Supply Chains: Climate Change
Updated: Dec 14, 2020
2020 began with a widespread understanding across the business world that the impacts of climate change will be significant and far-reaching. Covid-19 has dominated headlines since its emergence, however, the threat of climate change remains and businesses need to address climate risk. The final installment in this series will focus on how climate change poses a real and immediate threat to global businesses and their supply chains.
In the World Economic Forum’s 2020 Global Risk Report, published before Covid-19, environmental factors dominated the global risk landscape in terms of likelihood and scale of impact. Climate change will increasingly threaten business operations as the effects become more common and intense in the coming years and decades.
Figure 1: The perception of global risk in 2020. Source: World Economic Forum Global Risk Perception Survey 2019-20
Where will be most affected?
Like Covid-19, climate change affects the entire global economy which means complex supply chains can leave companies exposed to its physical impacts right across the world. UK companies face the threat of stranded assets due to increased future flooding and more frequent productivity-sapping spells of heat, yet the impacts of climate change in many places around the world will be far more severe. The international nature of modern-day supply chains means that these impacts will reverberate far beyond their locality, likely reaching UK-based companies too.
“Indicative evidence suggests that the international threats and opportunities of climate change to the UK could be an ‘order of magnitude’ larger than domestic threats and opportunities for some thematic areas, in particular business (trade and investment) and food (supply chains).” International Threats and Opportunities of Climate Change for the UK, PWC
The floods which hit Thailand in 2011 were catastrophic and caused untold damage to the country and their population. Yet the event also showed how climate impacts at a local level can affect businesses around the world. It is estimated that 14,500 companies dependent on Thai suppliers experienced significant damage due to the floods. The damage to the global economy was reported to be $45 billion, with Western Digital losing 45% of its shipments, HP losing $2 billion, and NEC cutting 10,000 jobs due to a global shortage of hard disk drives which were produced in the region.
Figure 2: Flooding in Thailand. Source: Pixabay
The Thai floods provide a perfect example of how companies all around the world, including those based in the UK, will likely be affected by climate change events in the future. Yet the challenges of climate change are far more diverse and complex than ‘one off’ events. Secondary effects like mass migration and political conflict due to strained resource availability will cause a huge strain on society. These events will have an immense impact on supply chains within the embedded areas. Businesses need to work hard now to understand how their supply chains will be affected by the complex challenge that is climate change or face the list of impacts which accompany supply chain disruption.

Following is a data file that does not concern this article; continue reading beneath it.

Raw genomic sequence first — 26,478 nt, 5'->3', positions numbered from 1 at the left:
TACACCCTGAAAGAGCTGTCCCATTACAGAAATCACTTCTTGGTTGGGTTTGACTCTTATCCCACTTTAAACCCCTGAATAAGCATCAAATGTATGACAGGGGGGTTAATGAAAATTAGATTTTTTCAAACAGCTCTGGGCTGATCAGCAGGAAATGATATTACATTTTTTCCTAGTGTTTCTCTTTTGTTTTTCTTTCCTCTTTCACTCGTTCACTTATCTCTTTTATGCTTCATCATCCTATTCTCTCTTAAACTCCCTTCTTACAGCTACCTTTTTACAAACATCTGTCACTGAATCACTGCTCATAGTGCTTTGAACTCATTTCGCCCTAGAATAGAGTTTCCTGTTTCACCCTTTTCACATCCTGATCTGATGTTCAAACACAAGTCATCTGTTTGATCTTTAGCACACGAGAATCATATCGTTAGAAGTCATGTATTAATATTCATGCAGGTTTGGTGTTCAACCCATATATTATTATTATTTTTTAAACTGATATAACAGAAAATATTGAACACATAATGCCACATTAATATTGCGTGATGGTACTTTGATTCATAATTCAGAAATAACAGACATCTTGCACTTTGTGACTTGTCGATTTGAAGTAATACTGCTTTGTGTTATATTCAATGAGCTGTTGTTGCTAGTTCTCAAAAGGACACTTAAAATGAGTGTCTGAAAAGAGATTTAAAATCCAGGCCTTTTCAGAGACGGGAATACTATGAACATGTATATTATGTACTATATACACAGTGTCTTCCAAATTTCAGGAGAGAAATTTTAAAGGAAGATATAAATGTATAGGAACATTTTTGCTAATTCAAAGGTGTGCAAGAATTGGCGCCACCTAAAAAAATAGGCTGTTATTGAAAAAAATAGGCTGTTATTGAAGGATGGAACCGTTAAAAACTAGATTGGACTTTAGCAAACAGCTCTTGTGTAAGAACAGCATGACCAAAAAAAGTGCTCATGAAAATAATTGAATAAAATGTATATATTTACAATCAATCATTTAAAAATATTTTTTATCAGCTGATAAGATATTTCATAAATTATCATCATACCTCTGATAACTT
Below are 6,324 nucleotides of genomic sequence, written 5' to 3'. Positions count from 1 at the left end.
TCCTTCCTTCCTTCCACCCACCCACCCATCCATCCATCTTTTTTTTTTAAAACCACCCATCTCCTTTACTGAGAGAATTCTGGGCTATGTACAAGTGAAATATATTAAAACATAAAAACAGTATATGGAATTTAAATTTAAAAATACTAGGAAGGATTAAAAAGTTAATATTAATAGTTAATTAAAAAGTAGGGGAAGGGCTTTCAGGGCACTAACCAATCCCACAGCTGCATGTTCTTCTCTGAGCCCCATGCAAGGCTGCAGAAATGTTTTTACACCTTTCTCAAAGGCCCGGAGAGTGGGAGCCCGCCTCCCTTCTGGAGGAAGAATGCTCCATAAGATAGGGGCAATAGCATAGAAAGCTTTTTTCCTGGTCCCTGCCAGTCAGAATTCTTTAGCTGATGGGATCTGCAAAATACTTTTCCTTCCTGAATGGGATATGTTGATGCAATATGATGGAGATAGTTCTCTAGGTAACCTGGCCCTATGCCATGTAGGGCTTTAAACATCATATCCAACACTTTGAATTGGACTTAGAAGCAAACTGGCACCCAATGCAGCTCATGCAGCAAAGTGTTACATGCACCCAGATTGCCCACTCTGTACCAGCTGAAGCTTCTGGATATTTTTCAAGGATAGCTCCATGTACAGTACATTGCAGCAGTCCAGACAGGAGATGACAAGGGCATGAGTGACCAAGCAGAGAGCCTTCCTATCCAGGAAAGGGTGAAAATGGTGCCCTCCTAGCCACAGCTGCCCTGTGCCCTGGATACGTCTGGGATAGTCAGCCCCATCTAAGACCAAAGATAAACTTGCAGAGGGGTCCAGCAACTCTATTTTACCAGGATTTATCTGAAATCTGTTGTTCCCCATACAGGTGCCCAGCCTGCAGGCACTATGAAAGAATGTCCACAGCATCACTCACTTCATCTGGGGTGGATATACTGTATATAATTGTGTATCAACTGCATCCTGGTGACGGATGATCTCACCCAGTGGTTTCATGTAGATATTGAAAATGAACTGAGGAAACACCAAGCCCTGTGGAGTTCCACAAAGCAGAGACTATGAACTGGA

How are businesses affected?
A report by BCI gives insight into what organisations perceive to be the biggest business impacts caused by supply chain disruption - the top five are shown in figure 2. They range from short-term issues such as a loss of productivity and revenue to those which may cause more long-term damage such as customer complaints and service outcome damage which can be detrimental to an organisation’s reputation.
Figure 3: The top 5 impacts and consequences arising from supply chain incident/disruption, measured by percentage of respondents. Source: BCI Supply Chain Resilience Report 2019
The extent to which UK businesses are currently exposed to such impacts varies hugely. Evidence suggests that smaller businesses are less likely to take action to make their supply chains more resilient, likely because of a lack of designated resources, while larger companies have the capability of being more prepared. Yet with the global risk landscape changing, all businesses need to better understand their supply change and the sooner the better for their long-term success.
The majority of businesses understand the risk of climate change at some level. Every business will have to adapt and evolve. Complex, international supply chains make this more difficult. Companies need to mitigate nationally and internationally against a consolidation of current and future climate change impacts. As we have seen in 2020, major disruptive events are hard to predict but those associated with climate change are less so, even if it’s difficult to predict their timing. Businesses must not sit on new found climate change awareness without making the preemptive changes needed to make themselves and their supply chains resilient to its future impacts. The time to change is now.
Co-authored by Governex and Harry Vigus
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